No one who has studied College Admissions over the last 30 years should be surprised that wealthy, well connected people are willing to spend huge amounts of money to get their children into schools where their grades and SAT scores place them far below the school average. In most instances, this is done relatively openly by negotiating a large donation into the school, a process, pioneered by Duke University, that journalist Daniel Golden calls “Developmental Admissions.” Reserving a few Admissions slots for children of donors and prospective donors has become normal university behavior There are few top universities that would refuse the opportunity to admit a student with a mediocre record like Jared Kushner, whose father was willing to gave a 2.5 million donation. Harvard was the school that admitted him, but most other Ivy League schools would have done the same.
It is an also an open secret that even larger numbers of slots at top universities are reserved for students who are expected to donate to the school themselves because they are likely to go into careers in finance. This is why every Ivy League school reserves at least 20 percent of their freshmen classes for recruited athletes. It is not because any one will pay to attend the games they play, but because Ivy League athletes are prime recruits for hedge funds and Wall Street banks. One year, according to one of my student researchers, 9 graduating Princeton lacrosse players went straight to Merrill Lynch. Those athletes are much more likely to be big donors than the math or physics students with perfect SAT scores who go on to be research scientists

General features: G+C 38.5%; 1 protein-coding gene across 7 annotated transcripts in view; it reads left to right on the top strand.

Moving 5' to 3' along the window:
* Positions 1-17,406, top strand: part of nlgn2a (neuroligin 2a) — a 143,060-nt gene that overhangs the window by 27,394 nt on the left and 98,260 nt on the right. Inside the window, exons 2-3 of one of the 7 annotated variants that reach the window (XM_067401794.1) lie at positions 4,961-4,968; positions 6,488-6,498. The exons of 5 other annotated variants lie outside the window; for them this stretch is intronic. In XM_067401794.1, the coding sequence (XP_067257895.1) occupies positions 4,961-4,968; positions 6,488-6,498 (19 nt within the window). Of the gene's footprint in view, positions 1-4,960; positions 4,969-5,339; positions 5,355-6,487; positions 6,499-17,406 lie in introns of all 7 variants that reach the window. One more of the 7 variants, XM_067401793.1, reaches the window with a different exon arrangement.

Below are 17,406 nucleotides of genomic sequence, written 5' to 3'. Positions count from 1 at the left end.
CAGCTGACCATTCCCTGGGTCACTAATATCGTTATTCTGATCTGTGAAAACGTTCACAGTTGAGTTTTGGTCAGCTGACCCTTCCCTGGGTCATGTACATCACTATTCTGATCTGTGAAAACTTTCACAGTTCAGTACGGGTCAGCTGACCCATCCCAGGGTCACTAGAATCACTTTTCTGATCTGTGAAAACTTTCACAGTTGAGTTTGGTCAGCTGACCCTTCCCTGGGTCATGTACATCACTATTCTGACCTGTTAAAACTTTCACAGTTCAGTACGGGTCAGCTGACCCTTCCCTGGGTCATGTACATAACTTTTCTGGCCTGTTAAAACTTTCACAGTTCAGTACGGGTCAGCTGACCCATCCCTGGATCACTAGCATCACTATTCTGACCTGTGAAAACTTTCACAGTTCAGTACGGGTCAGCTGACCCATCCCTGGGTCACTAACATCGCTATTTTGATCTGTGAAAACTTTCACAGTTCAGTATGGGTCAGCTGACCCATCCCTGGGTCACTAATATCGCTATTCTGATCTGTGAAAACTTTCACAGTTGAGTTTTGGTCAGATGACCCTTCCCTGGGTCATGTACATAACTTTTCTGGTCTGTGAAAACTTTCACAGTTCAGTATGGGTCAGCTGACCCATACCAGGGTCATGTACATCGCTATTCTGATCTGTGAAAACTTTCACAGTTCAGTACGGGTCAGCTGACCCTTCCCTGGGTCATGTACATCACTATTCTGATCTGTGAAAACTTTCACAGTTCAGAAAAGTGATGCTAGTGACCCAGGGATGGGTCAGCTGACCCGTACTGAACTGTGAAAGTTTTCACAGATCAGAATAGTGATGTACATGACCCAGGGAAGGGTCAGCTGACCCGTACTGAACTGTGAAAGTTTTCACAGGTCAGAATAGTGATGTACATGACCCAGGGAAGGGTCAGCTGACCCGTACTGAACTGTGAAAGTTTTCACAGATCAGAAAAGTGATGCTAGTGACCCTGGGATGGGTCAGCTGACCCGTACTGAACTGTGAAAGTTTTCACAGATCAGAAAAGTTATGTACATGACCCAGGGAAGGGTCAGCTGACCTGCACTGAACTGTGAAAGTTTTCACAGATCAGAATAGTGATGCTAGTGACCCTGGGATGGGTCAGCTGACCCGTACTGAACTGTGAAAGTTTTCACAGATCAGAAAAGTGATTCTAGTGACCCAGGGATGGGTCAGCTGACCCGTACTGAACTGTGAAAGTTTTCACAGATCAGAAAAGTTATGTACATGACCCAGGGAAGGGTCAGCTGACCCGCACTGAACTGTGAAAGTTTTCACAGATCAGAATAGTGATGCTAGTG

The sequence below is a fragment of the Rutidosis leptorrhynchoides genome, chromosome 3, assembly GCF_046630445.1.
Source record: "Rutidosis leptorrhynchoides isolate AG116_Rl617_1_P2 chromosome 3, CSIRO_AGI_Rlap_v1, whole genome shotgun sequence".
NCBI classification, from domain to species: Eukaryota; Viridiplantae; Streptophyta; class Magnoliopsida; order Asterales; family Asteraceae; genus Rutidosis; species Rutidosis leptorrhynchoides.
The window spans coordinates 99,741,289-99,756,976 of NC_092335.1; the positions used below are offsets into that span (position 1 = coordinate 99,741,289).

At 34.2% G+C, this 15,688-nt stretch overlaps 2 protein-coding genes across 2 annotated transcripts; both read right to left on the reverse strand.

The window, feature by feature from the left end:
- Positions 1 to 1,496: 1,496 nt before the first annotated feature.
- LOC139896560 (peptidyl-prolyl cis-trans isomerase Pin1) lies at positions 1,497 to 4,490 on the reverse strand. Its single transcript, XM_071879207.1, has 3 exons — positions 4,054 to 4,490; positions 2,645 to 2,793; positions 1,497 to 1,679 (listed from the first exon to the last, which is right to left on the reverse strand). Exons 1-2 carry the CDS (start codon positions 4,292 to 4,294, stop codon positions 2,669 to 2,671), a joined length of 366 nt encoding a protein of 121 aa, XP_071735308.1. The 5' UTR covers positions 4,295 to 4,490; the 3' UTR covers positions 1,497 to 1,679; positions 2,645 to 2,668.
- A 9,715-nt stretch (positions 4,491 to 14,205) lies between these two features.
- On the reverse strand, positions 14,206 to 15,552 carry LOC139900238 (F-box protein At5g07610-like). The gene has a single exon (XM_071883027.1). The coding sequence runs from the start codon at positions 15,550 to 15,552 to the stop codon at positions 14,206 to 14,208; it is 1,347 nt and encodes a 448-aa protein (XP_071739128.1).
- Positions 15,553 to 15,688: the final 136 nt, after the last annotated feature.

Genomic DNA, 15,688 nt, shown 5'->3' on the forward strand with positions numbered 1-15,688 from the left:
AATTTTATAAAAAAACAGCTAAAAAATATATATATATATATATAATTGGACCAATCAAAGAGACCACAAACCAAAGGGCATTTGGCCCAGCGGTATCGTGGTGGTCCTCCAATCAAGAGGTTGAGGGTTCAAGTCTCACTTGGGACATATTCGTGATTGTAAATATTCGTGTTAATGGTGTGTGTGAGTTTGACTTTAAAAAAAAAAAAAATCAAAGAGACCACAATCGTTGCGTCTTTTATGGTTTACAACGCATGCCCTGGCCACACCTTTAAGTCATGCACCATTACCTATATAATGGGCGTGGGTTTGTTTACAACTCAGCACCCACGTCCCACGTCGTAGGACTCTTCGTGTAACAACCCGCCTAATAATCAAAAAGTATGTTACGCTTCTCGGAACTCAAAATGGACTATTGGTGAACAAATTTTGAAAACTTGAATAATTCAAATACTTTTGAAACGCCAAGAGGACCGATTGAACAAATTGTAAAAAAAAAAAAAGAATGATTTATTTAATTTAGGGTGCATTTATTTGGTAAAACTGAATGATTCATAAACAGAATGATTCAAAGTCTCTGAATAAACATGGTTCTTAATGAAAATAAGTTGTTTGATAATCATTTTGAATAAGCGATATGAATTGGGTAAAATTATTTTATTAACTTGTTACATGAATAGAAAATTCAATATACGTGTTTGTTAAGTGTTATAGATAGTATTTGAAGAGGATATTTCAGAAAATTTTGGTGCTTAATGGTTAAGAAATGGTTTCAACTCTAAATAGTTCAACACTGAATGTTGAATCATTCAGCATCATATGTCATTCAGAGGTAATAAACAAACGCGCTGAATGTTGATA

It would be tempting to see the parents and coaches who participated in the current Admissions scandal as outliers in an otherwise meritocratic system. But there is nothing meritocratic about college admissions in the USA. Being wealthy gives you a huge advantage.